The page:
So, what interesting things have you done with magic shops/ magic item acquisition (aside from graverobbing or home invasion, aka "adventurers' bread and butter")?
What do you mean by bright spots? Golarion is intended to be a mix of settings, so that people who want Robert-E.-Howard-Land can have it, and people who want Vikings can have them, and people who want Ninjas can have them. That's the guiding design principle: pop culture mash-up with a fantasy overlay. If there are no hooks there for you, then of course you're dissatisfied: you walked into a McDonalds and asked about the vegetarian menu.
I'm not sure there is any such thing as "fantasy role-playing" that isn't based on real world cultures, or Howard, or Burroughs. Tolkien's societies all had real-world analogues. Fantasy is, by its very nature, a metaphor for our world.
That said, I can't think of a nation ruled by witches (Irrisen) or hobgoblins (Kaoling) or snake-people (Nagajor). There was technically no "Pirate Nation" in the vein of the Shackles. The Worldwound reminds me a lot of living in New Jersey, but I don't think it's directly based on Paramus.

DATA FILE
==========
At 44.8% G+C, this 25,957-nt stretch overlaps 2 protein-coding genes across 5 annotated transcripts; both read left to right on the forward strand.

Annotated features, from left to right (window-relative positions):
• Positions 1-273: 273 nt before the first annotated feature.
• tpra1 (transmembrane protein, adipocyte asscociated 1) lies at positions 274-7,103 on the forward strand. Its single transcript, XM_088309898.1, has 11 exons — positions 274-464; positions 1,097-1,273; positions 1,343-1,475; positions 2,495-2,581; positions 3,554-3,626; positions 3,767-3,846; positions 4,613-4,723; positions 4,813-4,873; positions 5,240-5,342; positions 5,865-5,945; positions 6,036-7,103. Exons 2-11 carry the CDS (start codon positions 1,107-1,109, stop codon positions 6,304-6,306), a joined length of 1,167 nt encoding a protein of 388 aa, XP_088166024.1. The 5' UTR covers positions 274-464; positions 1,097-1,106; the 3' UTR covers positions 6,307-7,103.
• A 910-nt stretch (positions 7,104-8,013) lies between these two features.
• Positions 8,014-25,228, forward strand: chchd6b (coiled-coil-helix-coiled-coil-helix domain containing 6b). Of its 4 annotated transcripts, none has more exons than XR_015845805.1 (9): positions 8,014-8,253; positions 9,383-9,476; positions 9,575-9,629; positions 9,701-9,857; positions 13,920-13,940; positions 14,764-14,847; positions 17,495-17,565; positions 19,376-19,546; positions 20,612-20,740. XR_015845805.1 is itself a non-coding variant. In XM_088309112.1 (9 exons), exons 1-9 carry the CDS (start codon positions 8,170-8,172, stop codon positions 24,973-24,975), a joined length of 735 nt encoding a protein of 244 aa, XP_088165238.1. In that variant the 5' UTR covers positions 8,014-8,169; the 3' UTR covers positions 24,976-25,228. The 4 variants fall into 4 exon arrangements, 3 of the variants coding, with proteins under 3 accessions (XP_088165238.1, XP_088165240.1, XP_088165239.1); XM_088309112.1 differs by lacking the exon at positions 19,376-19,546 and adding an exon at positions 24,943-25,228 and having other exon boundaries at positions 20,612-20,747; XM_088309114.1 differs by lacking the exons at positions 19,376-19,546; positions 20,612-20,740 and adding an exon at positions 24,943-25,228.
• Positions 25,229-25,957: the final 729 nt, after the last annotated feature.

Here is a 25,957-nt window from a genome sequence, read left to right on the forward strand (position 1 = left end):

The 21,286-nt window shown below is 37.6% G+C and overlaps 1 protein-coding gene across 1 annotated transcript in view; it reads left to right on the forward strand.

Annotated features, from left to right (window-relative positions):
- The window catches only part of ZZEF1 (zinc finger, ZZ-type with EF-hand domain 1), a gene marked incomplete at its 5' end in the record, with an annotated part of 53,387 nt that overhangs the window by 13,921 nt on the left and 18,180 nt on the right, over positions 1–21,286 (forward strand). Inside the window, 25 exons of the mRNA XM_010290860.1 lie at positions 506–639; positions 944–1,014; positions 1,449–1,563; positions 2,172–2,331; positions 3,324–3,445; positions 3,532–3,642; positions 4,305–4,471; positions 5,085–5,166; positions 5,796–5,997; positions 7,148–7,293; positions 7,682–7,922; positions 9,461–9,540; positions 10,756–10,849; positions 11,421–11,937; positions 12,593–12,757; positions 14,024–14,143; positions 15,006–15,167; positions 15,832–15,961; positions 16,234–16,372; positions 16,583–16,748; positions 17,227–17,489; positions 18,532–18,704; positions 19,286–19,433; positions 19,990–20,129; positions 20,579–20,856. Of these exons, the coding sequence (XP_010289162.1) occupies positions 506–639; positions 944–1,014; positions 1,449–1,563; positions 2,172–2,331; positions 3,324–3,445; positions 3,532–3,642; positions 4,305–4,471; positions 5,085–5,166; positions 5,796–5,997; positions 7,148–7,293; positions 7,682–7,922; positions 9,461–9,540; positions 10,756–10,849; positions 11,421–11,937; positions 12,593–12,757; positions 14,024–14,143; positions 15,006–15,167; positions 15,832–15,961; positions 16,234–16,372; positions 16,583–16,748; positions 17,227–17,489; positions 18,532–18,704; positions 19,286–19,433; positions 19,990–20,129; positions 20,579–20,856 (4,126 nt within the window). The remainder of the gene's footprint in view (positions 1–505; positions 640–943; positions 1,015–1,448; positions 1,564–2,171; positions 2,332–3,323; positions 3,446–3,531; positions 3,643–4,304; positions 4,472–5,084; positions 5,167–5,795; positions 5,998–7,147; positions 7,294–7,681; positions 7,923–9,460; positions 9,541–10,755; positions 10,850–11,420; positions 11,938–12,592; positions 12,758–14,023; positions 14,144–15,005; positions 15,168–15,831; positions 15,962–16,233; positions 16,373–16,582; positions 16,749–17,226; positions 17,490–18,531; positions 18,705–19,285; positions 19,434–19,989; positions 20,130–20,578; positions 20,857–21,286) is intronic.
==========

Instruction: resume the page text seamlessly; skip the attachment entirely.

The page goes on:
Maybe what you need isn't suggestions for making Golarion less of what you don't want, but suggestions for different settings that will give you what you do want. GURPS has a legion of different books that might be the thing, for example. I've heard good things about "Houses of the Blooded," but I've never read it.
In the above post, "people-smuggling" should be hyphenated, because it is a single adjective. Without the hyphen, the phrase means "people [who are] smuggling kind[ness]." Obviously, if you were saying that you weren't raised by the ring-leaders of a kindness-smuggling operation (operated out of tunnels that run from Tijuana to San Diego, with trains full of teddy bears and hugs), then your grammar is excellent, and you should disregard this message.